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$150-200 Folder for AMTRAK-to-Rail Trails Overnighters?

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$150-200 Folder for AMTRAK-to-Rail Trails Overnighters?

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Old 03-28-18, 07:54 PM
  #26  
1nterceptor
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Originally Posted by Papa Tom View Post
.....So the main question is, will a $150-200 used folder get me and my 55-year-old body up the hills and through the broken up concrete I am likely to encounter between AMTRAK stations and trailheads?
I don't think strangers on a discussion board will be able to give you a definitive answer. Too many unknown variables; which US$150 bike, what's your fitness level/weight, how sensitive are you to bumps, does the bike have to
reliable as well, what about luggage, etc.

The only advice I can offer is try whatever bike you intend to purchase; test ride, fold, lift, roll while folded, etc. I would avoid mail order in your case. Some folks come here and say "I just need any folder that will fit in my car's trunk so I can take it to the park and do loops"; I'd say get anything with the color/design you like.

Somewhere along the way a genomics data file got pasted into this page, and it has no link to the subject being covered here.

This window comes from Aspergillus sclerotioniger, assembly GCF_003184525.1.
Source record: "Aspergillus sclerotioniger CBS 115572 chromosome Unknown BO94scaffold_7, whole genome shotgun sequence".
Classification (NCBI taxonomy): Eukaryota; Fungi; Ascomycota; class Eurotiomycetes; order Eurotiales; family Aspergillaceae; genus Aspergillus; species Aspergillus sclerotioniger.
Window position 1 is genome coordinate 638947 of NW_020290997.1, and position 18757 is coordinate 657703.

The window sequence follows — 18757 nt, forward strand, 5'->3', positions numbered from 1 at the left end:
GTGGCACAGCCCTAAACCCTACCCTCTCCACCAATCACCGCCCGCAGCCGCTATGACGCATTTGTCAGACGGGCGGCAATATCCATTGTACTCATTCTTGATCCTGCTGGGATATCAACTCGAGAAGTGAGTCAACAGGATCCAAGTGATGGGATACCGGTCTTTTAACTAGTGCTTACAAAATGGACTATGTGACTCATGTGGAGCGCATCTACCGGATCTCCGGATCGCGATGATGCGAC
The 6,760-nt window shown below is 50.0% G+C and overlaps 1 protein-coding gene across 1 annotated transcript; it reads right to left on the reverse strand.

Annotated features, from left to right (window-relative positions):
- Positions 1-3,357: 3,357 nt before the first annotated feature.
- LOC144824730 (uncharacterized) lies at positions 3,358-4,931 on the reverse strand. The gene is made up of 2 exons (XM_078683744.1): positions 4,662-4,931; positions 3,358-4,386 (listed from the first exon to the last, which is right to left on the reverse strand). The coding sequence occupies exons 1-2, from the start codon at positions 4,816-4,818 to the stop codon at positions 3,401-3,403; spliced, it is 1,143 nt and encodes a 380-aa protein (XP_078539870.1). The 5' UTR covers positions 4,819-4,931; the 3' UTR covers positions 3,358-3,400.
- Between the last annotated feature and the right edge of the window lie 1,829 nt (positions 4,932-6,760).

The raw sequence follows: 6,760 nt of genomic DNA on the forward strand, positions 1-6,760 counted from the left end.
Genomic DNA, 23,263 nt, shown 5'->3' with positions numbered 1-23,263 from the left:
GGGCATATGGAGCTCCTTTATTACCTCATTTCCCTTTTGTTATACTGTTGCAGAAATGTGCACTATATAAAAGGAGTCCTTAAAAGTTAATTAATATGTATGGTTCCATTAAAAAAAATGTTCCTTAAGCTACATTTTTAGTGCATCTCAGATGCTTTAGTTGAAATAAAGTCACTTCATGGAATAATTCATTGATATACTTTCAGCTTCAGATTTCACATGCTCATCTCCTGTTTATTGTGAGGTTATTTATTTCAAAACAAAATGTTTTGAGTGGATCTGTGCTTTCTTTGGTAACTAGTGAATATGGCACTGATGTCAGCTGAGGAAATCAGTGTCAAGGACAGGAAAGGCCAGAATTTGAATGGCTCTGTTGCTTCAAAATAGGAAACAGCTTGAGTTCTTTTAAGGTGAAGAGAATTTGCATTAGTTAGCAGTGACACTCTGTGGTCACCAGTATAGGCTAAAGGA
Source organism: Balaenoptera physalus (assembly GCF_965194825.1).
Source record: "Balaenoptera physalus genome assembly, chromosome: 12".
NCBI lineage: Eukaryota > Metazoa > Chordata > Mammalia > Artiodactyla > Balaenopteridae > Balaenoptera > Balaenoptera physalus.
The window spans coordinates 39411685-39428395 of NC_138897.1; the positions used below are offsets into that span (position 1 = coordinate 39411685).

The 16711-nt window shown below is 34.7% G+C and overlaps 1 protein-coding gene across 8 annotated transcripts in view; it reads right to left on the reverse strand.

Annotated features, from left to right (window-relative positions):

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Old 03-28-18, 08:16 PM
  #27  
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I think you would be fine if you can find a decent $150-$200 folder. You have the experience to tell if it is in good enough shape. I prefer 20" wheels because I find the ride to be less harsh and twitchy than 16" wheels. I put some Big Apple tires on mine and they smooth out the bumps as well as a full-size bike. A lot of folders have something like a 32-64 gear-inch range, so you don't have the high or low gears and can't ride 20 mph. Not that you would want to on a rail-trail.
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Old 03-28-18, 08:48 PM
  #28  
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Originally Posted by Papa Tom View Post
OK, I am sold on the concept of a folder, but for different reasons than what you've described in this thread. Although I'm sure all the social and practical benefits are legit, the only real reason I am considering a folder is that I want to be able to travel by train to various destinations around the Northeast US (I am in New York) and do some simple scenic rail trails and MUPs that I've always heard about.

So the main question is, will a $150-200 used folder get me and my 55-year-old body up the hills and through the broken up concrete I am likely to encounter between AMTRAK stations and trailheads?
'my' reasons and 'your' reasons are additive, not antagonistic.